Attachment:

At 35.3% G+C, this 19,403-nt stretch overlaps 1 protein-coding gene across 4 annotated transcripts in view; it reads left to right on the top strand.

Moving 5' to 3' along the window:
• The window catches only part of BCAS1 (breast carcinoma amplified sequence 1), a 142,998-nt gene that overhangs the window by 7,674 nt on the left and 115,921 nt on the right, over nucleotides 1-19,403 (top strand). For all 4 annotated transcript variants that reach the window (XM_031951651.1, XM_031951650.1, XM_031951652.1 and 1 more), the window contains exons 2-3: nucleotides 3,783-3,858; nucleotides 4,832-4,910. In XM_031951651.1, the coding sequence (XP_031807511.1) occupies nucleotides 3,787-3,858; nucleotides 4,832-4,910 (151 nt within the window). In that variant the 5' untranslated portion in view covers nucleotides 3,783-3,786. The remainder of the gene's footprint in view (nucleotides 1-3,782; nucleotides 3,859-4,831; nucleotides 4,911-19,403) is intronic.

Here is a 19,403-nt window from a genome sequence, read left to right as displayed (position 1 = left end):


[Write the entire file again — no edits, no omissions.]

At 35.3% G+C, this 19,403-nt stretch overlaps 1 protein-coding gene across 4 annotated transcripts in view; it reads left to right on the top strand.

Moving 5' to 3' along the window:
• The window catches only part of BCAS1 (breast carcinoma amplified sequence 1), a 142,998-nt gene that overhangs the window by 7,674 nt on the left and 115,921 nt on the right, over nucleotides 1-19,403 (top strand). For all 4 annotated transcript variants that reach the window (XM_031951651.1, XM_031951650.1, XM_031951652.1 and 1 more), the window contains exons 2-3: nucleotides 3,783-3,858; nucleotides 4,832-4,910. In XM_031951651.1, the coding sequence (XP_031807511.1) occupies nucleotides 3,787-3,858; nucleotides 4,832-4,910 (151 nt within the window). In that variant the 5' untranslated portion in view covers nucleotides 3,783-3,786. The remainder of the gene's footprint in view (nucleotides 1-3,782; nucleotides 3,859-4,831; nucleotides 4,911-19,403) is intronic.

Here is a 19,403-nt window from a genome sequence, read left to right as displayed (position 1 = left end):